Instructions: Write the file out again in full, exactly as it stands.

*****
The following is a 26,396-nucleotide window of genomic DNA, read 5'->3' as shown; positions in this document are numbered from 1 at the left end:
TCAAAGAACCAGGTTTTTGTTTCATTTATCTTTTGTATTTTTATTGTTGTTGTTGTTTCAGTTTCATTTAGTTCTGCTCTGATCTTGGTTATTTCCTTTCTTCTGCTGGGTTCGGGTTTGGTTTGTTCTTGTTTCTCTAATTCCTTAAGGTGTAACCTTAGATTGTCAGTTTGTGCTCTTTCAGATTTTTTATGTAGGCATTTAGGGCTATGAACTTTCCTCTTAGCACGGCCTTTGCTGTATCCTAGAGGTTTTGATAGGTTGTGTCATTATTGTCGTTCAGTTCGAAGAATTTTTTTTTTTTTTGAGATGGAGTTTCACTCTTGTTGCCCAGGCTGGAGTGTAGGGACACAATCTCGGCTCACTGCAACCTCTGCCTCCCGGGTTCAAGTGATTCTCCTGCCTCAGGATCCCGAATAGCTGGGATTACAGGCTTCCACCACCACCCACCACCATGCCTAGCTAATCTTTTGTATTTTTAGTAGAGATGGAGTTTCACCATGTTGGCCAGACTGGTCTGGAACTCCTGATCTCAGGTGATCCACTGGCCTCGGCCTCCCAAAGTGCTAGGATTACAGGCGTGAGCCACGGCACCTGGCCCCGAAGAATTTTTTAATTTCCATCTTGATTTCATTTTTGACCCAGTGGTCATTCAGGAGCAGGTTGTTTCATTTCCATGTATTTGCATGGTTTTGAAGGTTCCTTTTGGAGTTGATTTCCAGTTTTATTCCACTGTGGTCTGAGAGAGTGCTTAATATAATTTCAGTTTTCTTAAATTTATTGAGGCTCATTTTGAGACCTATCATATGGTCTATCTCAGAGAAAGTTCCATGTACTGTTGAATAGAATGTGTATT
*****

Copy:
The following is a 26,396-nucleotide window of genomic DNA, read 5'->3' as shown; positions in this document are numbered from 1 at the left end:
TCAAAGAACCAGGTTTTTGTTTCATTTATCTTTTGTATTTTTATTGTTGTTGTTGTTTCAGTTTCATTTAGTTCTGCTCTGATCTTGGTTATTTCCTTTCTTCTGCTGGGTTCGGGTTTGGTTTGTTCTTGTTTCTCTAATTCCTTAAGGTGTAACCTTAGATTGTCAGTTTGTGCTCTTTCAGATTTTTTATGTAGGCATTTAGGGCTATGAACTTTCCTCTTAGCACGGCCTTTGCTGTATCCTAGAGGTTTTGATAGGTTGTGTCATTATTGTCGTTCAGTTCGAAGAATTTTTTTTTTTTTTGAGATGGAGTTTCACTCTTGTTGCCCAGGCTGGAGTGTAGGGACACAATCTCGGCTCACTGCAACCTCTGCCTCCCGGGTTCAAGTGATTCTCCTGCCTCAGGATCCCGAATAGCTGGGATTACAGGCTTCCACCACCACCCACCACCATGCCTAGCTAATCTTTTGTATTTTTAGTAGAGATGGAGTTTCACCATGTTGGCCAGACTGGTCTGGAACTCCTGATCTCAGGTGATCCACTGGCCTCGGCCTCCCAAAGTGCTAGGATTACAGGCGTGAGCCACGGCACCTGGCCCCGAAGAATTTTTTAATTTCCATCTTGATTTCATTTTTGACCCAGTGGTCATTCAGGAGCAGGTTGTTTCATTTCCATGTATTTGCATGGTTTTGAAGGTTCCTTTTGGAGTTGATTTCCAGTTTTATTCCACTGTGGTCTGAGAGAGTGCTTAATATAATTTCAGTTTTCTTAAATTTATTGAGGCTCATTTTGAGACCTATCATATGGTCTATCTCAGAGAAAGTTCCATGTACTGTTGAATAGAATGTGTATT